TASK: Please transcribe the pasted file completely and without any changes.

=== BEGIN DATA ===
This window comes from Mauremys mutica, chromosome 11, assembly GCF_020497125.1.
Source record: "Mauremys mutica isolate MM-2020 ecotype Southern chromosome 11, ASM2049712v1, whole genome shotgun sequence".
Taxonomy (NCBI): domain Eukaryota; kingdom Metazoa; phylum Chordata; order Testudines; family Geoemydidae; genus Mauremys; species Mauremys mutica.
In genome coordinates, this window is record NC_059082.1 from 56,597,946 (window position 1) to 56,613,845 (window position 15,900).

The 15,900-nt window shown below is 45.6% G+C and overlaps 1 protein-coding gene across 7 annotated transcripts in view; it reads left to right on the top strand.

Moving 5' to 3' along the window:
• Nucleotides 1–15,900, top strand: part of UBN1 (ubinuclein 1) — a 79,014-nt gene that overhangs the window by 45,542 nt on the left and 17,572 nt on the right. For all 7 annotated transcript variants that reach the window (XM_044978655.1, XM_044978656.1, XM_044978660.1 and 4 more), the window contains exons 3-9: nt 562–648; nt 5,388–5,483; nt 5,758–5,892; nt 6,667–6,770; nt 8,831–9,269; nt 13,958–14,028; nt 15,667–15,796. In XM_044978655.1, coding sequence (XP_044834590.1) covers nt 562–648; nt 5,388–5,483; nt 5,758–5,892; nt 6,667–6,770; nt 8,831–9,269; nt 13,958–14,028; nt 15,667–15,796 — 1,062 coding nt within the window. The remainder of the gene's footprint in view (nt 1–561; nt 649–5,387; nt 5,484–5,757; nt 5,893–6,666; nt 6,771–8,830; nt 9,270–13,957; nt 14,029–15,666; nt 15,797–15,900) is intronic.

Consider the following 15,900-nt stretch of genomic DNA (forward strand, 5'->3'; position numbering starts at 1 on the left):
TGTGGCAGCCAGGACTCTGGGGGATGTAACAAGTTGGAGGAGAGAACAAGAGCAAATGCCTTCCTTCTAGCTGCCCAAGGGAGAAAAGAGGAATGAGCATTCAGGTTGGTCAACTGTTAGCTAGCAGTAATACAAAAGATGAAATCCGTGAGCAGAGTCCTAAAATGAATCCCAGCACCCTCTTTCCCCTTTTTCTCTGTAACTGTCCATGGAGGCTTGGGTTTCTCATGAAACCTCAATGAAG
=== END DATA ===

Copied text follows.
This window comes from Mauremys mutica, chromosome 11, assembly GCF_020497125.1.
Source record: "Mauremys mutica isolate MM-2020 ecotype Southern chromosome 11, ASM2049712v1, whole genome shotgun sequence".
Taxonomy (NCBI): domain Eukaryota; kingdom Metazoa; phylum Chordata; order Testudines; family Geoemydidae; genus Mauremys; species Mauremys mutica.
In genome coordinates, this window is record NC_059082.1 from 56,597,946 (window position 1) to 56,613,845 (window position 15,900).

The 15,900-nt window shown below is 45.6% G+C and overlaps 1 protein-coding gene across 7 annotated transcripts in view; it reads left to right on the top strand.

Moving 5' to 3' along the window:
• Nucleotides 1–15,900, top strand: part of UBN1 (ubinuclein 1) — a 79,014-nt gene that overhangs the window by 45,542 nt on the left and 17,572 nt on the right. For all 7 annotated transcript variants that reach the window (XM_044978655.1, XM_044978656.1, XM_044978660.1 and 4 more), the window contains exons 3-9: nt 562–648; nt 5,388–5,483; nt 5,758–5,892; nt 6,667–6,770; nt 8,831–9,269; nt 13,958–14,028; nt 15,667–15,796. In XM_044978655.1, coding sequence (XP_044834590.1) covers nt 562–648; nt 5,388–5,483; nt 5,758–5,892; nt 6,667–6,770; nt 8,831–9,269; nt 13,958–14,028; nt 15,667–15,796 — 1,062 coding nt within the window. The remainder of the gene's footprint in view (nt 1–561; nt 649–5,387; nt 5,484–5,757; nt 5,893–6,666; nt 6,771–8,830; nt 9,270–13,957; nt 14,029–15,666; nt 15,797–15,900) is intronic.

Consider the following 15,900-nt stretch of genomic DNA (forward strand, 5'->3'; position numbering starts at 1 on the left):
TGTGGCAGCCAGGACTCTGGGGGATGTAACAAGTTGGAGGAGAGAACAAGAGCAAATGCCTTCCTTCTAGCTGCCCAAGGGAGAAAAGAGGAATGAGCATTCAGGTTGGTCAACTGTTAGCTAGCAGTAATACAAAAGATGAAATCCGTGAGCAGAGTCCTAAAATGAATCCCAGCACCCTCTTTCCCCTTTTTCTCTGTAACTGTCCATGGAGGCTTGGGTTTCTCATGAAACCTCAATGAAG